L is for Laptops

As I am writing this, my laptop is giving me insane amounts of grief so I have decided to vent my feelings about the unreliability of technology and, more specifically, laptops.

It is ridiculous how dependent the human race is upon the technological industry. Almost everyone has phones, laptops, iPods, televisions—at least, one appliance of some kind. They are designed to make life easier. Sometimes, they do—but when a piece of technology decides not to work, it causes so much havoc that it makes me question the point of having that piece of equipment in the first place.

I am notoriously clumsy. So much so, that my best friend has banned me from holding her phone which is very wise. I drop everything; nothing is safe in my hands—especially the appliances that are primarily screen and nothing else. Having had my current phone for about a year and a half, I have dropped it a million and one times. Luckily, most times I have dropped it, I was close to the ground, standing on carpet, or my case actually worked and protected it from being destroyed. Twice, I have not been so lucky, requiring me to send my phone away from repair—this meant that I got a dodgy replacement which only made me miss my phone more.

My troubles with my laptop, today, are not so much due to my dropping it or damaging it in any way, it’s more that it is just getting old. I’ve had it for coming up to five years, so I should probably be expecting it to be coming to the end of its tether in the near future—these things don’t last forever. But that doesn’t mean that I have the ability to just replace it because it’s deciding that it’s going to quit its job.

I use my laptop every day. I am either writing or researching, or writing or emailing or writing. But to continue to do what I love, I need a laptop—there is no question. Lately, I have found that malfunctioning a laptop, whose plastic casing is cracked in places and won’t take charge when the chord is at most angles, is not condusive to optimal work. I spend more time worrying whether the thing is going to explode than actually engaging in work.

For all the grief I have with technology and the fact that I tend to break everything I touch, I really do love the convenience of it all. I love the fact that you can access a world of internet and information by tapping a small screen a couple of times. I love that “there’s an app for that”. But, if I’m honest, it’s probably best if I either don’t own any of these things or I own the most industrial and break-proof things on the market to reduce the chances of me being able to annihilate it. Unfortunately, technology seems to be getting smaller, making them more and more flimsy.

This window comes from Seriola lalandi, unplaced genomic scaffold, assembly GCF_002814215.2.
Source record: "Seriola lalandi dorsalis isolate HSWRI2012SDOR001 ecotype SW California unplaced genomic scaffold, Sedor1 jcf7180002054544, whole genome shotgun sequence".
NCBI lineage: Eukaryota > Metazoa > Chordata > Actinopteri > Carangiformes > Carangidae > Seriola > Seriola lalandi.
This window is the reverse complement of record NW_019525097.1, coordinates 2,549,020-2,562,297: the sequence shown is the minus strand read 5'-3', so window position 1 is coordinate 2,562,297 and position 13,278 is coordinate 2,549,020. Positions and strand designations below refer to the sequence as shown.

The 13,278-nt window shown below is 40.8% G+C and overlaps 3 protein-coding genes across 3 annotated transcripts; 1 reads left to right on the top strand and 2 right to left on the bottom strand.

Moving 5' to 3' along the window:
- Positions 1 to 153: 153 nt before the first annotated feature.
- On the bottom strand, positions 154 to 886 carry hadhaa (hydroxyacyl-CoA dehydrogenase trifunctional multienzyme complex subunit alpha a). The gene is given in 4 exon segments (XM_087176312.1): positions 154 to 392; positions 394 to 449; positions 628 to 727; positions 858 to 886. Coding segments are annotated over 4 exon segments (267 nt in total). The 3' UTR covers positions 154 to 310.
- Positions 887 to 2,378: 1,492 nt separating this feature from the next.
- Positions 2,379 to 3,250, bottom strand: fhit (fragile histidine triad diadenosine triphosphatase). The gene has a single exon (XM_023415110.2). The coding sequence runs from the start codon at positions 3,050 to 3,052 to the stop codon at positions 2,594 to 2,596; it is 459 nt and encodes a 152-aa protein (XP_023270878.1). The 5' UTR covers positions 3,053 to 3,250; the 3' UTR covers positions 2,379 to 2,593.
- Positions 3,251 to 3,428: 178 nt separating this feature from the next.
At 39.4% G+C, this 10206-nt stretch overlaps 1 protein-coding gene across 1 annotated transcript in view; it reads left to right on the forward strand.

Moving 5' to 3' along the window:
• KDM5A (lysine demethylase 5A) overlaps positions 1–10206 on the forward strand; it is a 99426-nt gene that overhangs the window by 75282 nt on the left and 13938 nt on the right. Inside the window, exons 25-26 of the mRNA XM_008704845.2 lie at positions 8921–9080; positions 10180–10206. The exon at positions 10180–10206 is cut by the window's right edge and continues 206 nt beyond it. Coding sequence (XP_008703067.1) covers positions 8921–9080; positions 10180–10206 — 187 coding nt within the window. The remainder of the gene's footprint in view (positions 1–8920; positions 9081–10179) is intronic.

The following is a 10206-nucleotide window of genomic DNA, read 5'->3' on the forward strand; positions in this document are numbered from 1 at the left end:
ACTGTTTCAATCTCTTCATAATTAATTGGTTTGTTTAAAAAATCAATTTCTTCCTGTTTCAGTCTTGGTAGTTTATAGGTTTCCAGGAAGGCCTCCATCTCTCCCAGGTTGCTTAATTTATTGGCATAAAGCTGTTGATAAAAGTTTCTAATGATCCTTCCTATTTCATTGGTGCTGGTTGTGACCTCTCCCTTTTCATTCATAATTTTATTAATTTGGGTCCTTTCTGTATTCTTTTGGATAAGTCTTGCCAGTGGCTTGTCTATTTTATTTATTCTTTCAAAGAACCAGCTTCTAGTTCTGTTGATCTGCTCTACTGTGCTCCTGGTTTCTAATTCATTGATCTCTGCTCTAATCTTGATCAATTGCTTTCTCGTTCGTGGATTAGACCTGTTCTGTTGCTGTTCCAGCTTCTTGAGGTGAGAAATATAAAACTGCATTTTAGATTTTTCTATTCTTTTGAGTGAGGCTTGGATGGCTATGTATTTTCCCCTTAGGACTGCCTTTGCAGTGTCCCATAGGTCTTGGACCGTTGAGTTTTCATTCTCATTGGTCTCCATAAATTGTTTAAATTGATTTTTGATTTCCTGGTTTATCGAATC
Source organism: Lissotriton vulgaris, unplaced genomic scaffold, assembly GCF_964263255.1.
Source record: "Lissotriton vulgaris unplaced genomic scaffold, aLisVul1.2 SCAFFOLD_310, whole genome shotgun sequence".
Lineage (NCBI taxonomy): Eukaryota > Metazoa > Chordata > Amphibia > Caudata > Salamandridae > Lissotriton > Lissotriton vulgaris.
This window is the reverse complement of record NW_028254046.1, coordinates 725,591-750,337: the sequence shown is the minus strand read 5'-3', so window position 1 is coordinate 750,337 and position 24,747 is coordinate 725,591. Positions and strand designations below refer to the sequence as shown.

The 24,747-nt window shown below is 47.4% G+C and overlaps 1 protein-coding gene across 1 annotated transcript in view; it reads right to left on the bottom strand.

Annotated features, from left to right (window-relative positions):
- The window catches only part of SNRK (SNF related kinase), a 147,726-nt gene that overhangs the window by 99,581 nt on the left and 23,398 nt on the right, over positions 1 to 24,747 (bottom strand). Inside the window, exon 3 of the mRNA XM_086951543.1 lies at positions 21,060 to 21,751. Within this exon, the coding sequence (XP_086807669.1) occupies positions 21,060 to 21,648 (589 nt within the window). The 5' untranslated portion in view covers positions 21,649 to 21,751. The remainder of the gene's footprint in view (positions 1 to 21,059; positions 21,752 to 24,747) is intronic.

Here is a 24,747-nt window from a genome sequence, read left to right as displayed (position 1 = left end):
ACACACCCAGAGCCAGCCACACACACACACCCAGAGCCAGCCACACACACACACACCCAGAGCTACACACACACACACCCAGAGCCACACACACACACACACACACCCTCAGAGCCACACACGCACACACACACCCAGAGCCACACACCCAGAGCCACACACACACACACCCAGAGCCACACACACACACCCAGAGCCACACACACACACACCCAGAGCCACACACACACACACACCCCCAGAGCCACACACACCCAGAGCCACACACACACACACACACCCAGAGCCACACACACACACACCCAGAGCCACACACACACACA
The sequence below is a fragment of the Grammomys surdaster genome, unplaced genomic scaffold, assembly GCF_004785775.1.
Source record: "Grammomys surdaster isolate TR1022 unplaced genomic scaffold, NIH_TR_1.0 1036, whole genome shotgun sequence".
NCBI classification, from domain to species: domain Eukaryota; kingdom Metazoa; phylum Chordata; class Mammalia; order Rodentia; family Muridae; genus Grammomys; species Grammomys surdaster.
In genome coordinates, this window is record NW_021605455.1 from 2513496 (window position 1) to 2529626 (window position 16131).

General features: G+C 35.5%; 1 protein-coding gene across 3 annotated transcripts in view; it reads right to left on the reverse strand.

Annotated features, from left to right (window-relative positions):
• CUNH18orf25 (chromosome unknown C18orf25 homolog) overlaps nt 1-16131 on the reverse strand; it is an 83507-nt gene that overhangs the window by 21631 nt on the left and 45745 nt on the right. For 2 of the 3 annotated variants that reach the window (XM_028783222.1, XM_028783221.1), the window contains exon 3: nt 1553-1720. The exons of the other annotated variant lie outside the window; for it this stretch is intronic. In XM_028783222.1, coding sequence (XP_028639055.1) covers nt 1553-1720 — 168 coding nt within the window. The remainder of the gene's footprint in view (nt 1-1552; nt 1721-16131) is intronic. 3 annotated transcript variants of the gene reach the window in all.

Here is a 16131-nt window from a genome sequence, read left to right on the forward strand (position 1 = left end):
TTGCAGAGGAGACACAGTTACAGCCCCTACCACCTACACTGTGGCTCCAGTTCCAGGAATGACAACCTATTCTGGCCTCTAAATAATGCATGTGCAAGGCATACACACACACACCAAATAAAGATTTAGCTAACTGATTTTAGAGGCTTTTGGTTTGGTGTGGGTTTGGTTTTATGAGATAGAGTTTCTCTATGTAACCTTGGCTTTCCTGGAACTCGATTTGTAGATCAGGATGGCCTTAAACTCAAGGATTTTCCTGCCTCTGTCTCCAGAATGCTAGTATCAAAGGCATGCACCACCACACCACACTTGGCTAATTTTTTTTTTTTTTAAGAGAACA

In a way, technology runs the western world. To retain a job, you need to have a phone or computer or both. The world gets smaller with the increasing amount of technological connections we create—Facebook, Twitter, Tumblr, email, Skype, (of course) WordPress and many more—and we need these devices to access all of these platforms.

Though I use most, if not all, of these platforms, I agree with the statement that all this social-networking we do on the Internet causes us to ignore the social-networking that we are supposed to do in person. So some days socialising is only in the form of pressing a few buttons on an illuminated screen, waiting for a reply that we aren’t sure will come.

Through the Eyes of a Screen

Tap, tap, tap, click, click, click; LOL’s, haha’s and LMFAO’s in abundance. We type with straight faces, yet profess to be laughing uncontrollably to messages appearing on a backlit screen.

So many times, I see a pair sitting in a cafe, meeting to catch up on their time apart. But instead, they bury their noses in an unloving and stoic screen waiting for absent friends to read and reply.

“I’ll be with you in a minute”, “I’m sorry I just have to do this …”, “I just have to take this”—no, you don’t.

Raise your chins, lift your eyes. There is company right before you if you choose to indulge.

I fall into the trap. I am half of that pair. There is a world behind that screen, and it is too distracting to pass up.

When I do actually lift my chin, I am surprised—not to find a person there, I know that they are. Conversing in person, for me, provides more comfort than words that lie empty from an electronic world. Though harder, it is more rewarding—you can say congratulations for uttering a word to that person on that day; HURRAH TO YOU, FRIEND, HURRAH.

Though, through ease, comfort and novelty we see the world through the eyes of a web browser, the real and natural world continues to exist outside a rectangular screen. Perhaps if we put down the appliance, save some battery and power and chose to conference with a being that costs nothing to interface with and has no battery, we may be happier, more rewarded and less stressed. A funneled outlook on the world around you may not be as enticing and wonderous as the manufacturer makes it out to be.


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